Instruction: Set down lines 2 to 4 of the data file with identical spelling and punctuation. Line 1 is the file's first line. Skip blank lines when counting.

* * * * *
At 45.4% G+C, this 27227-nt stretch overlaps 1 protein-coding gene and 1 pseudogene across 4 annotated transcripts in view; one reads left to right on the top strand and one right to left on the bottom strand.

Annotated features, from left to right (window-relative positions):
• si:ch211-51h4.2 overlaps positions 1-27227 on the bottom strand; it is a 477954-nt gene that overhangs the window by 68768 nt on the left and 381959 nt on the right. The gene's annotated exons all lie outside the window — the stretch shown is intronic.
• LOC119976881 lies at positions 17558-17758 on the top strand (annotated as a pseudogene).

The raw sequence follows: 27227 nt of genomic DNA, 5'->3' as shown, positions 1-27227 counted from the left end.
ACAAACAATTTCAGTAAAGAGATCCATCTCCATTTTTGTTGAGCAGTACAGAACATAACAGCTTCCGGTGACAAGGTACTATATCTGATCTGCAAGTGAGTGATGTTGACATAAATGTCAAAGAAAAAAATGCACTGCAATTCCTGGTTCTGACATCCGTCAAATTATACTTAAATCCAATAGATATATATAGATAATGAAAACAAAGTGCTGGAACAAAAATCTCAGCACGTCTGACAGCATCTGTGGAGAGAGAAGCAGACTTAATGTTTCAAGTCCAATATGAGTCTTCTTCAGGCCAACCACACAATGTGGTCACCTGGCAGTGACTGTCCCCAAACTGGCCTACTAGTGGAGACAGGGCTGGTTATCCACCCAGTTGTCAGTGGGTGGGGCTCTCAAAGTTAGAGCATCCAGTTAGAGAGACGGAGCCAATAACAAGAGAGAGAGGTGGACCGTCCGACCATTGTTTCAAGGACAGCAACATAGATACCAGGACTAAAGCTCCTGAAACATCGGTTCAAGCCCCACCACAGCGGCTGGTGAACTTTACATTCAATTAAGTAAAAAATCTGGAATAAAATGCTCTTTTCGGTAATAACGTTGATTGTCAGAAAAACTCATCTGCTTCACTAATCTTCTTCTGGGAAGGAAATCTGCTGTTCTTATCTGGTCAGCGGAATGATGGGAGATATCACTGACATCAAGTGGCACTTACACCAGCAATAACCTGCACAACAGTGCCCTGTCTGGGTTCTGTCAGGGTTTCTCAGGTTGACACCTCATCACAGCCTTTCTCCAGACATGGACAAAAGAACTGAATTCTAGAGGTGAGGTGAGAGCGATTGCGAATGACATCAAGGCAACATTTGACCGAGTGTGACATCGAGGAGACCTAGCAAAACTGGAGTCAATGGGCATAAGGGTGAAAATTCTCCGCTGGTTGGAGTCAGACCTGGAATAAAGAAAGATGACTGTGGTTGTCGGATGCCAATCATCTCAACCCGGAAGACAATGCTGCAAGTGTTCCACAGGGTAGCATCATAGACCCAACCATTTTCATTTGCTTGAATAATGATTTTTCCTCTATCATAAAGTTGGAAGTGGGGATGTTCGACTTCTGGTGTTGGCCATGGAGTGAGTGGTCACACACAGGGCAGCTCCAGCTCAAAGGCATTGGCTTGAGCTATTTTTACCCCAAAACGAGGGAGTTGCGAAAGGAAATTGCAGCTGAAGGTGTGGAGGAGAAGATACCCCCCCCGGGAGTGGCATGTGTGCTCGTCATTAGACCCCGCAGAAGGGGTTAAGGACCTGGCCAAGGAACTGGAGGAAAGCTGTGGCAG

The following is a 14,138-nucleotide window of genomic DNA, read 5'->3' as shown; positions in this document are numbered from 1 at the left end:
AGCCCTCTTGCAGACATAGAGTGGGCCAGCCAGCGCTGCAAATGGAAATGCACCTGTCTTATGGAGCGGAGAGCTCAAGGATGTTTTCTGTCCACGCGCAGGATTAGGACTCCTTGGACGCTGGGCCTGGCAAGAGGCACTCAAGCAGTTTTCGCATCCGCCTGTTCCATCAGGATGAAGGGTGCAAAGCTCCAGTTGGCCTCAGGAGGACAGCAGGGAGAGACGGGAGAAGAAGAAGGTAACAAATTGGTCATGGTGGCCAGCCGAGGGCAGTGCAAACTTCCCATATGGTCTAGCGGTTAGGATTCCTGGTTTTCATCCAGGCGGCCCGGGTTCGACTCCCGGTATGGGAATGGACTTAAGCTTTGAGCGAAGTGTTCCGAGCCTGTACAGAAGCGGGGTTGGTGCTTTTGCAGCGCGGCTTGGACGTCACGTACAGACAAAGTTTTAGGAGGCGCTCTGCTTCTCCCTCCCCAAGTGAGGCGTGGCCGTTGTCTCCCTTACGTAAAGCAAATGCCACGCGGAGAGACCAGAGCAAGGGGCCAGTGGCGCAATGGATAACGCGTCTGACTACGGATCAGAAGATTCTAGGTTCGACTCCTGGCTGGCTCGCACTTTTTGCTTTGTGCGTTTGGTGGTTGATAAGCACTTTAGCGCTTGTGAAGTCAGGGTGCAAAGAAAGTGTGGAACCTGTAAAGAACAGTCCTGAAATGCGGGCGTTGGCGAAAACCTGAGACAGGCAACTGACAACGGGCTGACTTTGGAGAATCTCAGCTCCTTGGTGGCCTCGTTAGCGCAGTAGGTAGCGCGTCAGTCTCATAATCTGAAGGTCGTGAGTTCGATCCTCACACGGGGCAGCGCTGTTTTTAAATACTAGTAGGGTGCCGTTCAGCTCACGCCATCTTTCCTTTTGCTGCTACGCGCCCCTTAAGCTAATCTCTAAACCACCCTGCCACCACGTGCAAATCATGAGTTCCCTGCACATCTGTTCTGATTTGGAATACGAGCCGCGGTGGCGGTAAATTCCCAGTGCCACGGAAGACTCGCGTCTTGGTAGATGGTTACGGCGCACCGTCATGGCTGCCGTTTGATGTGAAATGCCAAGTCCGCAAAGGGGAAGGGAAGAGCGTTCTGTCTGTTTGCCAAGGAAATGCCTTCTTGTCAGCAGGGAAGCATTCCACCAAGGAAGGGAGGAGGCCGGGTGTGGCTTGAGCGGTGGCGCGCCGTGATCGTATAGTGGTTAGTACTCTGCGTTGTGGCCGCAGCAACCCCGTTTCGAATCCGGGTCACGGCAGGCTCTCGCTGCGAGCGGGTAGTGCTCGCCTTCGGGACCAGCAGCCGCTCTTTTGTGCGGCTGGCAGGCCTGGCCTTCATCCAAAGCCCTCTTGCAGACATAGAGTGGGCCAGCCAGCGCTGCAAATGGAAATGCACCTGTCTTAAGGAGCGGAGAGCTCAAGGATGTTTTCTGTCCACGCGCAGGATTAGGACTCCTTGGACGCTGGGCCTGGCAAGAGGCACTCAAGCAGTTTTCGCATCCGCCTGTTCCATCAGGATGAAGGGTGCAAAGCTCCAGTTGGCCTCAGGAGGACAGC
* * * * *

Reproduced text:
Annotated features, from left to right (window-relative positions):
• si:ch211-51h4.2 overlaps positions 1-27227 on the bottom strand; it is a 477954-nt gene that overhangs the window by 68768 nt on the left and 381959 nt on the right. The gene's annotated exons all lie outside the window — the stretch shown is intronic.
• LOC119976881 lies at positions 17558-17758 on the top strand (annotated as a pseudogene).